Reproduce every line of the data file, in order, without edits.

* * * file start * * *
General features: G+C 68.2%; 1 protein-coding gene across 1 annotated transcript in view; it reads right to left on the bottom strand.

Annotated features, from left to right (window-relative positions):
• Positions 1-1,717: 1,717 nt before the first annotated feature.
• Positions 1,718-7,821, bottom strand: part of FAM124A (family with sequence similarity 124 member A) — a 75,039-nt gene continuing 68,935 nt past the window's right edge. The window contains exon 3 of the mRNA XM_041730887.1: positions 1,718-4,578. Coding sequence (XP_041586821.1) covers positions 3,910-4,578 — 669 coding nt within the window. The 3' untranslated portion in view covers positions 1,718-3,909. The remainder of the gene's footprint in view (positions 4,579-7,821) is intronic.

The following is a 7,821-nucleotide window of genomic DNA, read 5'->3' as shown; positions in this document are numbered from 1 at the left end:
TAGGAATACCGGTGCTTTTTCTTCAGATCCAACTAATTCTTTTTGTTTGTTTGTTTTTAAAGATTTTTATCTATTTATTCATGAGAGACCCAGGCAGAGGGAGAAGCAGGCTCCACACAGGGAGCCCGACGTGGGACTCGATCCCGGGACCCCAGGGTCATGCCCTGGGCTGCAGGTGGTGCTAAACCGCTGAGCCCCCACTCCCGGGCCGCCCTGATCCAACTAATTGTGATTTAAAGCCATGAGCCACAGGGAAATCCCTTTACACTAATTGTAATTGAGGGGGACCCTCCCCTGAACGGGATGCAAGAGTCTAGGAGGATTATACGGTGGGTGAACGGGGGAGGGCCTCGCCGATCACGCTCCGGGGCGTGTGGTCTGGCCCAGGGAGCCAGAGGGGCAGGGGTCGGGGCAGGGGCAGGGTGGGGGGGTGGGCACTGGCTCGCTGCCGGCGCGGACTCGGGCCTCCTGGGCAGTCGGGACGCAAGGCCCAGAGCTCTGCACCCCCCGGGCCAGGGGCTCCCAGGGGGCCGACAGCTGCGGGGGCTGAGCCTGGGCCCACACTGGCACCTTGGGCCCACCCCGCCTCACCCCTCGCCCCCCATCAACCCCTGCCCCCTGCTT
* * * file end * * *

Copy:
General features: G+C 68.2%; 1 protein-coding gene across 1 annotated transcript in view; it reads right to left on the bottom strand.

Annotated features, from left to right (window-relative positions):
• Positions 1-1,717: 1,717 nt before the first annotated feature.
• Positions 1,718-7,821, bottom strand: part of FAM124A (family with sequence similarity 124 member A) — a 75,039-nt gene continuing 68,935 nt past the window's right edge. The window contains exon 3 of the mRNA XM_041730887.1: positions 1,718-4,578. Coding sequence (XP_041586821.1) covers positions 3,910-4,578 — 669 coding nt within the window. The 3' untranslated portion in view covers positions 1,718-3,909. The remainder of the gene's footprint in view (positions 4,579-7,821) is intronic.

The following is a 7,821-nucleotide window of genomic DNA, read 5'->3' as shown; positions in this document are numbered from 1 at the left end:
TAGGAATACCGGTGCTTTTTCTTCAGATCCAACTAATTCTTTTTGTTTGTTTGTTTTTAAAGATTTTTATCTATTTATTCATGAGAGACCCAGGCAGAGGGAGAAGCAGGCTCCACACAGGGAGCCCGACGTGGGACTCGATCCCGGGACCCCAGGGTCATGCCCTGGGCTGCAGGTGGTGCTAAACCGCTGAGCCCCCACTCCCGGGCCGCCCTGATCCAACTAATTGTGATTTAAAGCCATGAGCCACAGGGAAATCCCTTTACACTAATTGTAATTGAGGGGGACCCTCCCCTGAACGGGATGCAAGAGTCTAGGAGGATTATACGGTGGGTGAACGGGGGAGGGCCTCGCCGATCACGCTCCGGGGCGTGTGGTCTGGCCCAGGGAGCCAGAGGGGCAGGGGTCGGGGCAGGGGCAGGGTGGGGGGGTGGGCACTGGCTCGCTGCCGGCGCGGACTCGGGCCTCCTGGGCAGTCGGGACGCAAGGCCCAGAGCTCTGCACCCCCCGGGCCAGGGGCTCCCAGGGGGCCGACAGCTGCGGGGGCTGAGCCTGGGCCCACACTGGCACCTTGGGCCCACCCCGCCTCACCCCTCGCCCCCCATCAACCCCTGCCCCCTGCTT